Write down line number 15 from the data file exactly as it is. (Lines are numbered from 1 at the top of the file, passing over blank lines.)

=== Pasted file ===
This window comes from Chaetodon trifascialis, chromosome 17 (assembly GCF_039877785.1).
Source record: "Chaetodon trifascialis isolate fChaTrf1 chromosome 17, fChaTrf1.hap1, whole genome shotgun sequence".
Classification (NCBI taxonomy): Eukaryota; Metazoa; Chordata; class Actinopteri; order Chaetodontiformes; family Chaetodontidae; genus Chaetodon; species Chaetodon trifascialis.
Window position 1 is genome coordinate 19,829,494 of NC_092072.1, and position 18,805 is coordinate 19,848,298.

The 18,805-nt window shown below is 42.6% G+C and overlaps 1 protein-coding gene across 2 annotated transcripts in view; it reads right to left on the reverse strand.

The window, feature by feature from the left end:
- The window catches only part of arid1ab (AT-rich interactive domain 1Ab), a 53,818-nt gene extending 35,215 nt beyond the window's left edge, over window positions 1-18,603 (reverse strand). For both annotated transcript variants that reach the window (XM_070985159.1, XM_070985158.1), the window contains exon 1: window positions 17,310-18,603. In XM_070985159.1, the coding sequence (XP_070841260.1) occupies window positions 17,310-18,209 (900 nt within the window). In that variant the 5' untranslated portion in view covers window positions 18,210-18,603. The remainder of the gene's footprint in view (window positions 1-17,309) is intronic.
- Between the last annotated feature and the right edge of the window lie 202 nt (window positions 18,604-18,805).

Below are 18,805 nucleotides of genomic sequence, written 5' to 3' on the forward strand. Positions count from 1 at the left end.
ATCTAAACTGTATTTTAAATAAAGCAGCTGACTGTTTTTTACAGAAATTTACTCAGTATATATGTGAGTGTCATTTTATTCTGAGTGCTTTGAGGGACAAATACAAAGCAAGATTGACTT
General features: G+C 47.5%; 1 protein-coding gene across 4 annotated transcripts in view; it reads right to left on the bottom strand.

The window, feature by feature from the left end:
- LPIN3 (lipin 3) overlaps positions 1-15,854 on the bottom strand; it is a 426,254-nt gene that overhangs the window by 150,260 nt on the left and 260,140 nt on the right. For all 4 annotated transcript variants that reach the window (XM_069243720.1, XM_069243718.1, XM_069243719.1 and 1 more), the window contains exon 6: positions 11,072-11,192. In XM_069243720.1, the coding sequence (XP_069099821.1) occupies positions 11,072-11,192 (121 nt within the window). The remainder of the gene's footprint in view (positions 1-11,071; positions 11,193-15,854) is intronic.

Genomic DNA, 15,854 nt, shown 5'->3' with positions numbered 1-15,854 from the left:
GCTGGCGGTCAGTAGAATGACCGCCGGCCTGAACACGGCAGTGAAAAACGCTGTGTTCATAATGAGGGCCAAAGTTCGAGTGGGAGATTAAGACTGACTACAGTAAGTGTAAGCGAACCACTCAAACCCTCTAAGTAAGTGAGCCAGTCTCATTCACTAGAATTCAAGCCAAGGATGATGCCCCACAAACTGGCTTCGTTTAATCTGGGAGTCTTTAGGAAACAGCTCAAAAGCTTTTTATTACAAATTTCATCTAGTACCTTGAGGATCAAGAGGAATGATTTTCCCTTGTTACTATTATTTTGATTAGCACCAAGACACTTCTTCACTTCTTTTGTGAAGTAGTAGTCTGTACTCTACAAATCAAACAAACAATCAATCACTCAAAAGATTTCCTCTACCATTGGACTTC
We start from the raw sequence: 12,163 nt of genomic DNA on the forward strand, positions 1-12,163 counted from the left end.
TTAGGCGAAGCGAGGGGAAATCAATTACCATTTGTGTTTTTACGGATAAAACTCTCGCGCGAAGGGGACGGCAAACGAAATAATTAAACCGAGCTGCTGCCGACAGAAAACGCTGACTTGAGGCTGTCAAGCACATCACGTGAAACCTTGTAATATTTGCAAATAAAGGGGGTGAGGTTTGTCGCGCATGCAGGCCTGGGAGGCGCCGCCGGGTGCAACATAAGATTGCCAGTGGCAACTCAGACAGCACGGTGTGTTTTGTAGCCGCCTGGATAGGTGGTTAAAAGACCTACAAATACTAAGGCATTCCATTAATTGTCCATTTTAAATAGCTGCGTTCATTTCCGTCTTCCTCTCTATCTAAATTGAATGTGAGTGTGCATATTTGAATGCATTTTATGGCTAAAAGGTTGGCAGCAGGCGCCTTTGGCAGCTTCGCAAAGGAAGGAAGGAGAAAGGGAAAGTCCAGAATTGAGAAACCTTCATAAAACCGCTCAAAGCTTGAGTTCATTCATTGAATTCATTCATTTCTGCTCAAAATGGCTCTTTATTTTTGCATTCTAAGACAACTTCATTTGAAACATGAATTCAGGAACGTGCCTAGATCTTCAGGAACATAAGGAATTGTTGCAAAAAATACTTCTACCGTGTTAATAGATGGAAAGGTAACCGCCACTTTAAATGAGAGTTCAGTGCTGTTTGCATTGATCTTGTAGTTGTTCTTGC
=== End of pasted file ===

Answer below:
GCTGGCGGTCAGTAGAATGACCGCCGGCCTGAACACGGCAGTGAAAAACGCTGTGTTCATAATGAGGGCCAAAGTTCGAGTGGGAGATTAAGACTGACTACAGTAAGTGTAAGCGAACCACTCAAACCCTCTAAGTAAGTGAGCCAGTCTCATTCACTAGAATTCAAGCCAAGGATGATGCCCCACAAACTGGCTTCGTTTAATCTGGGAGTCTTTAGGAAACAGCTCAAAAGCTTTTTATTACAAATTTCATCTAGTACCTTGAGGATCAAGAGGAATGATTTTCCCTTGTTACTATTATTTTGATTAGCACCAAGACACTTCTTCACTTCTTTTGTGAAGTAGTAGTCTGTACTCTACAAATCAAACAAACAATCAATCACTCAAAAGATTTCCTCTACCATTGGACTTC